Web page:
How a Santa Cruz artist is empowering female athletes
‘Title IX Daughters’ presents young women as commanding and fierce
Kim Ferrell is an artist living in Santa Cruz, California. She is also a talented athlete, a self-employed graphic designer, and my mom.
She specializes in an especially difficult and detail-oriented style of painting called classical figure portraiture, which is unique for its traditionalism. Currently, she is working on a series of paintings called “Title IX Daughters,” depicting young women in powerful, strong poses in order to celebrate the female form in sport. She strives to challenge the demure, luxurious portraits of women that the classical style is known for, while still honoring and maintaining the artistic techniques of the old masters.
Classicism manifests itself in modern art forms by encompassing new concepts while retaining traditional ideals. Ana Carden-Coynes, a history professor at the University of Manchester, describes modern classicism as an “[infusion of] corporeality with the vibrant gesture of reconstruction.” A style of painting that arises from the need to establish visual schema through bodies, it’s a quintessential part of my mom’s work to celebrate a nontraditional female body ideal.
With this in mind, my mom began the “Title IX Daughters” series as a way to honor her own empowerment through the world of sports. A self-proclaimed weak, unassuming child, she found swimming and water polo to be the ultimate validation, even joining the boys’ water polo team in high school because there was not yet a girls’ one. Her subsequent motivation for athletics has persisted throughout her life and is the main influence for the series.
“Everything aligned at this point in time and the fire got lit,” she says about the project. “I almost felt like I couldn’t not do it.” Each painting, three feet by three feet square, is a process that takes between forty and sixty hours. Her work ethic is fueled by a self-inflicted moral duty both to herself and to the subjects of her paintings.
The models in her paintings are mostly local athletes and family friends from around Santa Cruz and the Bay Area. Every single model experiences a strong sense of identity and empowerment upon seeing her finished painting.
Vivienne Frear, a junior at UC Santa Cruz, is one such model. Having grown up in the vibrant athletic community of Aptos, California, she swam competitively for seven years and takes her physical health seriously. She said: “The media portrayal of women is very selective when it comes to female athletes, so being able to see real life representations of various female athletes is empowering. I think it is important to share these images with girls of all ages (especially young girls) to show that one specific body type is not the ‘right body type.'”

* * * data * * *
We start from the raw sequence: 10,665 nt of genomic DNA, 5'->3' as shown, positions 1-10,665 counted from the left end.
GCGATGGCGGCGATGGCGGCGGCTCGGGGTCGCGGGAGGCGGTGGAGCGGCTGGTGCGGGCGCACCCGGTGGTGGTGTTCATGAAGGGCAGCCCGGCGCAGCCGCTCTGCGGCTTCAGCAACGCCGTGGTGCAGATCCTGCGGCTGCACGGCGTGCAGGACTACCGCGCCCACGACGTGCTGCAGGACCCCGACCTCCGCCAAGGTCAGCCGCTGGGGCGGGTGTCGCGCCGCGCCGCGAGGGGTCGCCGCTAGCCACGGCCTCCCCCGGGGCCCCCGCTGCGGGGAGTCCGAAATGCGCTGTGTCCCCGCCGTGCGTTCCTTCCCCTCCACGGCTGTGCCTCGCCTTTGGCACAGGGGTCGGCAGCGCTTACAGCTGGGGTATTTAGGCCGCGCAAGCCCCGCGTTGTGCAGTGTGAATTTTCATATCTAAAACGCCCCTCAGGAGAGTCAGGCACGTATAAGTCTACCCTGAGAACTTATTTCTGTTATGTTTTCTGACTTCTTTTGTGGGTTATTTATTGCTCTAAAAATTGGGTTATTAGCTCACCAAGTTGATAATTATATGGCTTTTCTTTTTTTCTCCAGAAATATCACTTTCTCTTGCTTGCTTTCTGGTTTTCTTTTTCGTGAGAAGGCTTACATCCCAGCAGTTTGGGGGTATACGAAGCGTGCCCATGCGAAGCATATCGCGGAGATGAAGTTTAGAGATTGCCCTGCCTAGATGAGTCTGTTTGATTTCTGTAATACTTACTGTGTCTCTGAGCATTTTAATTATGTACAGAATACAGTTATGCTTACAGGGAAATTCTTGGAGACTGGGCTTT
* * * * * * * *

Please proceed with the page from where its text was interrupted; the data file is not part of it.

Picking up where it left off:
Vivienne, who posed with a surfboard for the project, found the experience to be empowering in its own right.
She said: “Being able to be a part of this project was an honor.
“My friends and family were very impressed by all the paintings. We don’t look like the stereotypical models that are seen in all the advertisements, we are real people who represent a healthy, motivated, and positive lifestyle.”
Ilish Gedestad, a UC Berkeley junior from San Diego, California, eels the same way.
“Seeing yourself in painting form is an out of body experience,” she says. “It makes you appreciate your body and your strength, something that is hard to come by today when looking in the mirror. Modern culture says beauty comes in skinny, but this collection shows that beauty comes in strength. I see strength and power in myself when looking at this painting, and it is important for others to see women portrayed as such.”
USC junior and Division 1 Beach Volleyball player Jenna Belton found the painting to be validating, both for herself and her sport.
She said: “This painting made me feel powerful.
“I have never been captured like this before and it was amazing to see the intensity and passion portrayed. It renewed my faith in my sport and reminded me what made me start playing in the first place – my love for what I do.”
As someone who was a model for one of these paintings, I can also personally testify the extent to which this is true. Like many young women, I suffer from a good amount of body insecurity, and the process of having my picture taken while wearing only a bathing suit was nothing short of debilitating.
I felt like a terrible model, attempting fruitlessly to heed instructions about where to look, where to turn, and how to hold the awkwardly shaped board and paddle I was posing with.
Eventually, my mom procured an image of me in a strong pose with intense facial expression—imagine my surprise! Throughout the painting process, I could not help feeling honored to be encapsulated so painstakingly in oil paint form. Never had I envisioned that I could portray such implicit strength, especially in a time of extreme vulnerability.
In my mom’s words, the young women in her paintings are special because, “they’re regular people, but they’re remarkable for their regularity.” Her choice of regular people serves a personal mission to validate those who, like herself, flew under the radar and thus felt unacknowledged or invisible. As for why she has not included men in her project, “I think women tend to dismiss their abilities,” she says. “We as women are struggling to find our voice and feel valuable, and so that’s why I’m focusing so much on them… when these girls look at their paintings of them, I want them to feel really empowered by it. It’s sort of introducing these girls to a part of themselves that they didn’t know they possessed.”